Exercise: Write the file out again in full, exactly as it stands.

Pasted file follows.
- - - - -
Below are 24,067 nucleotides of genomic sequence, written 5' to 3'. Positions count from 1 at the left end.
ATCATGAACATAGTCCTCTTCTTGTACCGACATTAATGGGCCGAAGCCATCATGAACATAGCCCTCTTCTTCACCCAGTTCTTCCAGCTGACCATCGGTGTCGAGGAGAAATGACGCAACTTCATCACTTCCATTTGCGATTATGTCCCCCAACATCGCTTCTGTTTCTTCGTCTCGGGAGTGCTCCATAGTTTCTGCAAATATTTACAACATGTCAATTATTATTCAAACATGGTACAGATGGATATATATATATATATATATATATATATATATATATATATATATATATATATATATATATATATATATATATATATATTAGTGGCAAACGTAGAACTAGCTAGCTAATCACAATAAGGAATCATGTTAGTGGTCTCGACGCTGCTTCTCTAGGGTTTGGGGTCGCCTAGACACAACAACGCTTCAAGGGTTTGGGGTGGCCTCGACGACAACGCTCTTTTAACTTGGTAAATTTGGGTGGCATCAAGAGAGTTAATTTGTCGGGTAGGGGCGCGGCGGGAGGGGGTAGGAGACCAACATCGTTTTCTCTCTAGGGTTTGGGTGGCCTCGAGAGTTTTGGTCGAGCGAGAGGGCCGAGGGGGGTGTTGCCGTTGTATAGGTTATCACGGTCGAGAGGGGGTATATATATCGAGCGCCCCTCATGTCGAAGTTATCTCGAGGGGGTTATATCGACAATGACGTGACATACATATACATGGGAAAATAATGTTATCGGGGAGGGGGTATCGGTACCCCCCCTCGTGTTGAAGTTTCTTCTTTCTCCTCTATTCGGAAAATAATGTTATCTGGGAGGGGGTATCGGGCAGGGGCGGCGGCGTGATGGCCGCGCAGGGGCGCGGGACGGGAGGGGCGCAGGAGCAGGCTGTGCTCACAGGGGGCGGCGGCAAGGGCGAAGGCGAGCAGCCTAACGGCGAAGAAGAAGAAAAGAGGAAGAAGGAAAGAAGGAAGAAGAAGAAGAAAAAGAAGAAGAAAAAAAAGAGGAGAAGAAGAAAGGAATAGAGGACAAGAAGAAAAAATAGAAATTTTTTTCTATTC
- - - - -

Below are 24,067 nucleotides of genomic sequence, written 5' to 3'. Positions count from 1 at the left end.
ATCATGAACATAGTCCTCTTCTTGTACCGACATTAATGGGCCGAAGCCATCATGAACATAGCCCTCTTCTTCACCCAGTTCTTCCAGCTGACCATCGGTGTCGAGGAGAAATGACGCAACTTCATCACTTCCATTTGCGATTATGTCCCCCAACATCGCTTCTGTTTCTTCGTCTCGGGAGTGCTCCATAGTTTCTGCAAATATTTACAACATGTCAATTATTATTCAAACATGGTACAGATGGATATATATATATATATATATATATATATATATATATATATATATATATATATATATATATATATATATATATATATATTAGTGGCAAACGTAGAACTAGCTAGCTAATCACAATAAGGAATCATGTTAGTGGTCTCGACGCTGCTTCTCTAGGGTTTGGGGTCGCCTAGACACAACAACGCTTCAAGGGTTTGGGGTGGCCTCGACGACAACGCTCTTTTAACTTGGTAAATTTGGGTGGCATCAAGAGAGTTAATTTGTCGGGTAGGGGCGCGGCGGGAGGGGGTAGGAGACCAACATCGTTTTCTCTCTAGGGTTTGGGTGGCCTCGAGAGTTTTGGTCGAGCGAGAGGGCCGAGGGGGGTGTTGCCGTTGTATAGGTTATCACGGTCGAGAGGGGGTATATATATCGAGCGCCCCTCATGTCGAAGTTATCTCGAGGGGGTTATATCGACAATGACGTGACATACATATACATGGGAAAATAATGTTATCGGGGAGGGGGTATCGGTACCCCCCCTCGTGTTGAAGTTTCTTCTTTCTCCTCTATTCGGAAAATAATGTTATCTGGGAGGGGGTATCGGGCAGGGGCGGCGGCGTGATGGCCGCGCAGGGGCGCGGGACGGGAGGGGCGCAGGAGCAGGCTGTGCTCACAGGGGGCGGCGGCAAGGGCGAAGGCGAGCAGCCTAACGGCGAAGAAGAAGAAAAGAGGAAGAAGGAAAGAAGGAAGAAGAAGAAGAAAAAGAAGAAGAAAAAAAAGAGGAGAAGAAGAAAGGAATAGAGGACAAGAAGAAAAAATAGAAATTTTTTTCTATTC